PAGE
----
Israeli sociologist Orna Donath breaks important ground in her book, Regretting Motherhood: A Study. She bravely takes on motherhood regret squarely and directly, and questions “the social order and systems of power that present women with only one possibility: that those who do not become mothers will surely regret it, while those who do never, ever will.”
Based on Donath’s interview research between 2008 and 2013, Regretting Motherhood does not focus on women who have wrestled with the difficulties of motherhood; she interviews women who speak candidly about why they feel becoming a mother was a mistake. Donath interviewed 23 women living in Israel, ages 26-73, all Jewish, and from a range of socioeconomic, educational and professional backgrounds. Five of the women had one child, eleven had two children, four had three children and three had four children. The children’s ages ranged from one-year-old to forty-eight.
A Complex Roadmap
Scholarly yet accessible, Donath makes it clear that she did not intend for her study to “present a representative sample that would allow us to create generalizations,” but instead to “sketch a complex roadmap that would allow mothers from diverse social groups to “locate themselves on it” to allow “a variety of subjective maternal experiences to exist.” In six chapters she weaves her examination, discussion and commentary with poignant interview excerpts.
As someone on a mission to expose pronatalism and its huge costs to humanity and the world, I admire how Donath shines bold light on how society pushes women into motherhood, and how women who end up wishing they had not made this choice struggle internally and externally in our pronatalist society. In part, taking on motherhood regret challenges what I call the pronatalist Normality Assumption. It pushes the lie that all women have an instinctual desire to become mothers. People unquestionably believing this notion results in an array of negative consequences. Regret is one such consequence. The Normality Assumption dictates that something must be very wrong with you if regret becoming a mother. So when women believe this and feel regret, much suffering ensues.
Pronatalism and Social Rules
The chapter, “Paths to Motherhood,” examines pronatalist expectations Western societies have for women to become mothers. Donath and interview excerpts highlight the different routes women may take toward motherhood, even when they may already know they don’t want to do it. She challenges the notion that the transition to motherhood must be due to a woman wanting to become a mother, and shows readers how women’s stories play out more complicatedly than that.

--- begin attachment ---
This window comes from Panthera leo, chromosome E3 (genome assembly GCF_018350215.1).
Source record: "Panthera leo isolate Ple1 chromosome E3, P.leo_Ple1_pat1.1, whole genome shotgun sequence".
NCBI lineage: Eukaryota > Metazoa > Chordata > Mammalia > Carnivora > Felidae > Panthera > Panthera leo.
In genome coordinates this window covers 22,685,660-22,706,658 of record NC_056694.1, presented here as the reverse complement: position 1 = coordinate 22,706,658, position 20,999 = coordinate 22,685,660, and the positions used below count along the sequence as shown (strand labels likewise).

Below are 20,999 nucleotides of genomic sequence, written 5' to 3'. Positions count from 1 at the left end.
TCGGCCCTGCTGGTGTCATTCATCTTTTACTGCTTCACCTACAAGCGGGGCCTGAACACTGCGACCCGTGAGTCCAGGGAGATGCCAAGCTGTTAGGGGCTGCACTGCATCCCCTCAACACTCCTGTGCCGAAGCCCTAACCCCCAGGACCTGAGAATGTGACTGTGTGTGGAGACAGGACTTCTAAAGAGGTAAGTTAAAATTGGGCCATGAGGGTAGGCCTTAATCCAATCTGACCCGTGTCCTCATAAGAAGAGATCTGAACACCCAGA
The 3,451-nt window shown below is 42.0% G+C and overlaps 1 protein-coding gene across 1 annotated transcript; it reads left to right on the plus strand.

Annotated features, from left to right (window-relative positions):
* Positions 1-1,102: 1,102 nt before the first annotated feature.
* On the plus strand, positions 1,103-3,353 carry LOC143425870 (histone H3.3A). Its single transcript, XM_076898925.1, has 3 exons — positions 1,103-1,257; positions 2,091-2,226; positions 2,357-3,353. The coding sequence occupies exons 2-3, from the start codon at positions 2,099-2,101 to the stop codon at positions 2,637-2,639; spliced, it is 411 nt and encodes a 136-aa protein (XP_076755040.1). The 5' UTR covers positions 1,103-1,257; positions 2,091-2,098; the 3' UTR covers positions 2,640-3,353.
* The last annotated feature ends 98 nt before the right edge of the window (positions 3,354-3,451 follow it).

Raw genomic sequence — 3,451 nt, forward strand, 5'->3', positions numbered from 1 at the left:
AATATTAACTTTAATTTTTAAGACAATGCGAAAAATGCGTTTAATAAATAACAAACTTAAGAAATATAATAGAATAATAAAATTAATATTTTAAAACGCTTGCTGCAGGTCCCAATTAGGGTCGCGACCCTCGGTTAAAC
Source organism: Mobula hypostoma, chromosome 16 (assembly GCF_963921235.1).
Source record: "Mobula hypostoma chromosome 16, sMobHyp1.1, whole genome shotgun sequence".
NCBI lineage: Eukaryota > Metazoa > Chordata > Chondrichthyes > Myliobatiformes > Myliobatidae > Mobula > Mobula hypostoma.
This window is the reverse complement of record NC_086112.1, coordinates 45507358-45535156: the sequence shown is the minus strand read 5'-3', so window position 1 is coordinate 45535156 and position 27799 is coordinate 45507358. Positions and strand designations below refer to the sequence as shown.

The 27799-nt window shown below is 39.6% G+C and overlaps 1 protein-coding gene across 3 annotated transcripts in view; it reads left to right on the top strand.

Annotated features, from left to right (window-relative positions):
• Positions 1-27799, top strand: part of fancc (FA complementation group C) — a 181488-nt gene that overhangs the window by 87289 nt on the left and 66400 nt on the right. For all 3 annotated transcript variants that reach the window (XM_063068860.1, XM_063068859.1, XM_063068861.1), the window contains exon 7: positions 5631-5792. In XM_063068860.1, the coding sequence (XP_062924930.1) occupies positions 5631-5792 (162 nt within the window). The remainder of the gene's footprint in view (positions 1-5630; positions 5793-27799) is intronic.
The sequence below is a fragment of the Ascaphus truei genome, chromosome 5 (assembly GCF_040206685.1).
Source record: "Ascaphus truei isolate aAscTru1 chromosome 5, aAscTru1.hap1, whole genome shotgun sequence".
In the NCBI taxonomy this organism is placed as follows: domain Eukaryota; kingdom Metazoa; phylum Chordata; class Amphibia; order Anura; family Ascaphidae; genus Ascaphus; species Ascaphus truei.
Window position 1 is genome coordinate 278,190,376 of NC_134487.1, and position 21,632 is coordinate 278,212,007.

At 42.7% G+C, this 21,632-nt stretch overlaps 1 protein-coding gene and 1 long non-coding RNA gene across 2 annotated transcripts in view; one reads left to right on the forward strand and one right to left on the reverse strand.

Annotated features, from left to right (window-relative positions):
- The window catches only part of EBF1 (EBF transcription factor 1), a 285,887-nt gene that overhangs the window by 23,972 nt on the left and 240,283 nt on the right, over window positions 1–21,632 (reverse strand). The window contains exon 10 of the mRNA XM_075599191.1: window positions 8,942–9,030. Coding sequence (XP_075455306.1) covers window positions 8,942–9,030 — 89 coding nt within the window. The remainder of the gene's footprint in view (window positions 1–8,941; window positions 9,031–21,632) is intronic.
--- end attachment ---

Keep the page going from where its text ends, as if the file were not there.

The “Demanding Motherhood” chapter looks more closely at the outside “social rules” that govern motherhood. Donath and the women’s voices do a great job at examining why the rules’ power lies in how women internalize them. Like no other author I have read on this subject, she also makes important distinctions between motherhood ambivalence and regret, and why we even need to make the distinction.
Different Avenues of Regret
Donath then gets directly into regret from a number of different avenues in Chapter Three. She discusses how it is “an integral component of human relationships,” how it can be “experienced in every realm of life,” and wisely questions why motherhood regret can’t be one of them. Reading her examination of how “regret is used in a society that encourages and demands birth” will give you pause.
What about the Kids
Chapter Four, “Living with an Illicit Emotion” delves into the notion that having children should make women feel “complete,” but not for the women in this study. The commentary from the women helps us understand the dichotomy of how they can regret motherhood but love their children. And for some, that story includes navigating living apart from their children, as well as why women who regret motherhood can go on to have another child.
Chapter Five discusses whether mothers should be silent or speak to their children about their regret. Donath and the women chew on questions like these: Do you protect them by not telling them? Do regretting mothers protect themselves by not telling them? How does not telling them endanger them?
Challenging Embedded Assumptions
In the “Mothers as Subjects” chapter that follows, Donath discusses how we need to challenge the assumption that “adaptation to and satisfaction with motherhood” depends on the conditions under which they raise their children. Here and throughout, she pushes the narrative to raw truths. And the women themselves speak those truths. Reading the women’s words will grip you, and maybe like me, at times make your heart hurt as you read about their inner turmoil, suffering, guilt, and self-doubt brought on by pronatalist society.
Near the end, Donath asks, “What are the consequences of silencing regret over motherhood? Who pays the price when we try to pretend it does not exist?” Part of who pays the price are people trying to decide whether they want to become parents. Like with all pronatalist myths, we have a responsibility to help people see beyond the myths related to motherhood regret, so they don’t make the mistake the women in this book (and many more) feel they made.
May this trailblazing work serve as the first of more voices from different countries on this important issue. Thank you, Orna Donath!
I’ve followed Orna and her work for a few years now – see my interviews with her and additional commentary: